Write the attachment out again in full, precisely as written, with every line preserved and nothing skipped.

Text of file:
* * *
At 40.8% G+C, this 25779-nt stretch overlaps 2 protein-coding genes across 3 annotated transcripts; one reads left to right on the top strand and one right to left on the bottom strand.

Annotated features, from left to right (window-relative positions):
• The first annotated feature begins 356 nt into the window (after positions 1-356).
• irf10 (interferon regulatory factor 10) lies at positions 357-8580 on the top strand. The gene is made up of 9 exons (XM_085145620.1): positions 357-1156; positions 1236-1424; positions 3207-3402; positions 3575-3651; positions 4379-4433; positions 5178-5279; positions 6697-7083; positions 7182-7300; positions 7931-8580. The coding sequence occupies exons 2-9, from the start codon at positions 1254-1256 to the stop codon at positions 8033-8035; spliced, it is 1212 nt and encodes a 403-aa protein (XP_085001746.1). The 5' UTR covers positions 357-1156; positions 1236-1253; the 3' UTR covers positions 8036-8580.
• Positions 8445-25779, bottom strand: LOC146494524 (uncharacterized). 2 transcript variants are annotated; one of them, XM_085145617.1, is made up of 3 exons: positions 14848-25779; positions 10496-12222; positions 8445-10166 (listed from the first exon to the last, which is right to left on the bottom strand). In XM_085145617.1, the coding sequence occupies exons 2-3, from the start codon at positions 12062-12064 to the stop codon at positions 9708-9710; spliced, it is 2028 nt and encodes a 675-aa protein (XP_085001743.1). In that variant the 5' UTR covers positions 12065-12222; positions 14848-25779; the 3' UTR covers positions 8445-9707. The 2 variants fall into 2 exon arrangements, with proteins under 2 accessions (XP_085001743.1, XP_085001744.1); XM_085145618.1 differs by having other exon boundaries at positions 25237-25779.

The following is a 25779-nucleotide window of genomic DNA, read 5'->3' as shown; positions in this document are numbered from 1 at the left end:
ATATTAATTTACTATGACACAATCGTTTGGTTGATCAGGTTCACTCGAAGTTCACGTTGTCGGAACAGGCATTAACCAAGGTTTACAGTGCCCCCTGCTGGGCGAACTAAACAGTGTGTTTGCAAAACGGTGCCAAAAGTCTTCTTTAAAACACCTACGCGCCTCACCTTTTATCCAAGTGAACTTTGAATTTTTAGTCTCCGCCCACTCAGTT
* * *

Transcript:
At 40.8% G+C, this 25779-nt stretch overlaps 2 protein-coding genes across 3 annotated transcripts; one reads left to right on the top strand and one right to left on the bottom strand.

Annotated features, from left to right (window-relative positions):
• The first annotated feature begins 356 nt into the window (after positions 1-356).
• irf10 (interferon regulatory factor 10) lies at positions 357-8580 on the top strand. The gene is made up of 9 exons (XM_085145620.1): positions 357-1156; positions 1236-1424; positions 3207-3402; positions 3575-3651; positions 4379-4433; positions 5178-5279; positions 6697-7083; positions 7182-7300; positions 7931-8580. The coding sequence occupies exons 2-9, from the start codon at positions 1254-1256 to the stop codon at positions 8033-8035; spliced, it is 1212 nt and encodes a 403-aa protein (XP_085001746.1). The 5' UTR covers positions 357-1156; positions 1236-1253; the 3' UTR covers positions 8036-8580.
• Positions 8445-25779, bottom strand: LOC146494524 (uncharacterized). 2 transcript variants are annotated; one of them, XM_085145617.1, is made up of 3 exons: positions 14848-25779; positions 10496-12222; positions 8445-10166 (listed from the first exon to the last, which is right to left on the bottom strand). In XM_085145617.1, the coding sequence occupies exons 2-3, from the start codon at positions 12062-12064 to the stop codon at positions 9708-9710; spliced, it is 2028 nt and encodes a 675-aa protein (XP_085001743.1). In that variant the 5' UTR covers positions 12065-12222; positions 14848-25779; the 3' UTR covers positions 8445-9707. The 2 variants fall into 2 exon arrangements, with proteins under 2 accessions (XP_085001743.1, XP_085001744.1); XM_085145618.1 differs by having other exon boundaries at positions 25237-25779.

The following is a 25779-nucleotide window of genomic DNA, read 5'->3' as shown; positions in this document are numbered from 1 at the left end:
ATATTAATTTACTATGACACAATCGTTTGGTTGATCAGGTTCACTCGAAGTTCACGTTGTCGGAACAGGCATTAACCAAGGTTTACAGTGCCCCCTGCTGGGCGAACTAAACAGTGTGTTTGCAAAACGGTGCCAAAAGTCTTCTTTAAAACACCTACGCGCCTCACCTTTTATCCAAGTGAACTTTGAATTTTTAGTCTCCGCCCACTCAGTT